Thorn EMI was a major British company involved in consumer electronics, music, defence and retail. Created in October 1979 when Thorn Electrical Industries merged with EMI, it was listed on the London Stock Exchange and was once a constituent of the FTSE 100 Index but it demerged back to separate companies in 1996.
|Industry||Music, video, defence equipment|
|Fate||Demerged and subsequently broken up|
|Founded||Merger of Thorn Electrical Industries and The EMI Group, 1979|
|Sir Richard Cave, Founding chairman|
Sir John Reid, Founding chief executive
|Parent||Reeves Communications|
Thorn EMI's wide range of business covered five principal areas of activity; television broadcasting, retail/rentals, defence, music and consumer electronics.
This shareholding was inherited from the 1967 purchase of the Associated British Picture Corporation by EMI. The deal included their interests in the ITV company ABC Weekend Television. Through an enforced merger with Rediffusion London, this became Thames Television.
Retail and rentalEdit
Big Brown Box was launched in Australia in 2008 by Thorn and was later sold to Appliances Online, subsidiary of Winning Appliances in 2011. The site was an online retailer of AV equipment, consumer electronics and appliances.
From its formation until the mid-1990s Thorn EMI was one of the United Kingdom's largest defence companies.
In 1995 the various defence businesses were sold:
- Thorn EMI Electro Optics to Pilkington Optronics
- Thomson Thorn Missile Electronics to Thomson-CSF, now Thales
- Thorn Sensors Group to Racal (to become Racal-Thorn Wells, now also part of Thales)
In the early 1980s, Thorn EMI Machine Tools manufactured Computerised Numerical Controlled (CNC) machine tools at its EMI-MEC Limited factory in Chandlers Ford, Eastleigh, Hampshire.
The EMI label expanded greatly as part of Thorn EMI. In 1989 Thorn EMI bought a 50% interest in Chrysalis Records, buying the outstanding 50% in 1991. In one of its highest-profile and most expensive acquisitions, Thorn EMI took over Richard Branson's Virgin Records in 1992.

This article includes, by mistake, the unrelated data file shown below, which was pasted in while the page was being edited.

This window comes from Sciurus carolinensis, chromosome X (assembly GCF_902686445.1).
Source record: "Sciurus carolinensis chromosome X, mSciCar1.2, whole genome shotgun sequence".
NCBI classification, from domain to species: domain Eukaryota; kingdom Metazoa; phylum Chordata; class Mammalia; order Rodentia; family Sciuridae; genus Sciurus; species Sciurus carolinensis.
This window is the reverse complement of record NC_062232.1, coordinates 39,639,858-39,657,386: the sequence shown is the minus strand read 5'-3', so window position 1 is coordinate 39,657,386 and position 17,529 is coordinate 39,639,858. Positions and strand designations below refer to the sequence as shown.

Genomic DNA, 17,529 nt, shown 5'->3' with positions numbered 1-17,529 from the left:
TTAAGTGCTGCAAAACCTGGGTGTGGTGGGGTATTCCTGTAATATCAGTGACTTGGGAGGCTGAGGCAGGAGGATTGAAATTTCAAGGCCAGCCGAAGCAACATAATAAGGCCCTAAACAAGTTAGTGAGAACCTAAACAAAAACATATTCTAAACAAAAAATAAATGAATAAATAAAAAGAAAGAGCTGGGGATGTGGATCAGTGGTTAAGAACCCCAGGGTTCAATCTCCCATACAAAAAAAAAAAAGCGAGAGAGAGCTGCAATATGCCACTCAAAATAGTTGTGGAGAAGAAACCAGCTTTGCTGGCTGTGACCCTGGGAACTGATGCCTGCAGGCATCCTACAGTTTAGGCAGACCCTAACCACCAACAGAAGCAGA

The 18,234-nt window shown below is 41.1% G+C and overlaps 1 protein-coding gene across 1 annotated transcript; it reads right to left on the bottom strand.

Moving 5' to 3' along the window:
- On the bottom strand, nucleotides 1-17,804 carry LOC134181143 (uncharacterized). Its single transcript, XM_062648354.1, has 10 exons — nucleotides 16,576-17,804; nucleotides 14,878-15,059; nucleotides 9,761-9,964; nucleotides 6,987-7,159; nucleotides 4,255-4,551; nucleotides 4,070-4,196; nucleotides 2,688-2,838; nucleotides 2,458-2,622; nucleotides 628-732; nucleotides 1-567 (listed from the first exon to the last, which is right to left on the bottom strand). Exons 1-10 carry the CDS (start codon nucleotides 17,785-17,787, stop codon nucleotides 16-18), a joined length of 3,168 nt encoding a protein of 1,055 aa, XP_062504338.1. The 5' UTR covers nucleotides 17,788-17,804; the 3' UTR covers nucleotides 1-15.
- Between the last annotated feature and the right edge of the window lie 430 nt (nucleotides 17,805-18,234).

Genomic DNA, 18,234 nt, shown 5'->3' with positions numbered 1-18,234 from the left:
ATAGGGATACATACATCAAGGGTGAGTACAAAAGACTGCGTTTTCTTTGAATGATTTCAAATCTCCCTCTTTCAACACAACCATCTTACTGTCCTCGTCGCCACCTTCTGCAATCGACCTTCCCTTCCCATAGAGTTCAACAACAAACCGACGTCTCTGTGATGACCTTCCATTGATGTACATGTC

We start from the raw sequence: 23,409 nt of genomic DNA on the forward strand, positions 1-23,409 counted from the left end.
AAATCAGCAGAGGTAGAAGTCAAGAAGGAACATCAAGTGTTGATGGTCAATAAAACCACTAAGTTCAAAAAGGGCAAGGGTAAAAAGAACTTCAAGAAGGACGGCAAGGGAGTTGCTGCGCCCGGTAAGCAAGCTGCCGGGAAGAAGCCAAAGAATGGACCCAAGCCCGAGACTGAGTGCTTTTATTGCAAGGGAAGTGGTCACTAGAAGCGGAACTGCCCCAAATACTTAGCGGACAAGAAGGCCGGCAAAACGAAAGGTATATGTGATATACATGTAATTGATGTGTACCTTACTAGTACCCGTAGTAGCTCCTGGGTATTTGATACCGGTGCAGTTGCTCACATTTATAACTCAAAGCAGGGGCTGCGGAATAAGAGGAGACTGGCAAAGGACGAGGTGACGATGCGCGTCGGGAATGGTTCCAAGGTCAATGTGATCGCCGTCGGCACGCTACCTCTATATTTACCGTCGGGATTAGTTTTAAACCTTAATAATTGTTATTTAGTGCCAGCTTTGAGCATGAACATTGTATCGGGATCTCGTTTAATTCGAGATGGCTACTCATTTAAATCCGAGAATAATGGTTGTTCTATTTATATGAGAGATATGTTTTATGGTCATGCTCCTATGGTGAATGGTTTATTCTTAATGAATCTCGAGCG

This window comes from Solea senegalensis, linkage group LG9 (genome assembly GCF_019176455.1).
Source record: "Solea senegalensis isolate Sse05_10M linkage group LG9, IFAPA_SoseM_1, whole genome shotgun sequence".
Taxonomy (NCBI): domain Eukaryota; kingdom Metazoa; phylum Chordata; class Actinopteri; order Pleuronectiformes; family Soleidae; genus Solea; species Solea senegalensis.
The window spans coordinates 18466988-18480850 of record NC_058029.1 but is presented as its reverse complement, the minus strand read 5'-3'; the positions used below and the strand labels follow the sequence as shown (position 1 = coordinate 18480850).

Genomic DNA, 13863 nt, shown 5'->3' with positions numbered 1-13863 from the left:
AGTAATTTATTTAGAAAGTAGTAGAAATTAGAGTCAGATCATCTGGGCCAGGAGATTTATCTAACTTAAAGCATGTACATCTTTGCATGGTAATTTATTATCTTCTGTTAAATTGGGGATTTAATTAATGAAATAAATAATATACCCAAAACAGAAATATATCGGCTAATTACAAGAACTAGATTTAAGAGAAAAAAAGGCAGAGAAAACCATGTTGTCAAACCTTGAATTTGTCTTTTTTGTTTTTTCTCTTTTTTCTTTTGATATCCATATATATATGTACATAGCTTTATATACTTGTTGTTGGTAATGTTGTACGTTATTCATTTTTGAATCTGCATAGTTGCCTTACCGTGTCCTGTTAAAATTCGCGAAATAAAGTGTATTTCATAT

In the early to mid-1980s, Thorn EMI Video Programmes released a number of games for several home computer formats, initially under their own name. They received a lukewarm reception with no major hits (though Snooker and Billiards did reach No. 6 in the UK Atari Charts). These included Computer War, Tank Commander, Snooker and Billiards, 8-Ball and Tournament Pool, Darts, Cribbage and Dominoes (1981) Gold Rush, Mutant Herd, Road Racer and Volcanic Planet (1983) and River Rescue (1982). The label was later renamed Creative Sparks.
In 1991, its consulting, systems integration, and outsourcing service division – Thorn EMI Software, was a subject of a management buyout and started to trade as a separate company named "Data Sciences Ltd". The staff and management paid £82 million for the £117 million turnover division. In 1996, IBM acquired Data Sciences plc for £95 million.
From 1981 until about 1983, Thorn EMI Video Programmes was based in the Thorn EMI head office, Orion House on Upper St Martin's Lane, near Seven Dials in central London. They moved from there to an office in Soho and the name changed to just Thorn EMI Video. TEV later became Creative Sparks.
Fire and security systemsEdit
Thorn Security installed and serviced all types of electronic security systems from their bases around the UK, inheriting EMI's well-known AFA-Minerva lineage. The business was absorbed into ADT soon after the EMI demerger and all but a handful of the famous red 'Thorn' bellboxes were replaced, mostly by ADT's hexagonal bellboxes, which were inherited by ADT's prior takeover of Modern Alarms. However, the fire products are still present in many premises, and until recently spares and complete systems of Thorn heritage continued to be manufactured by ADT. Most of Thorn's bells and sounders were rebadged Friedland, Fulleon Cooper or Hosiden Besson products, with most of the bells made during the EMI era being based on the Friedland Master Bell (Big Bell for 8" models).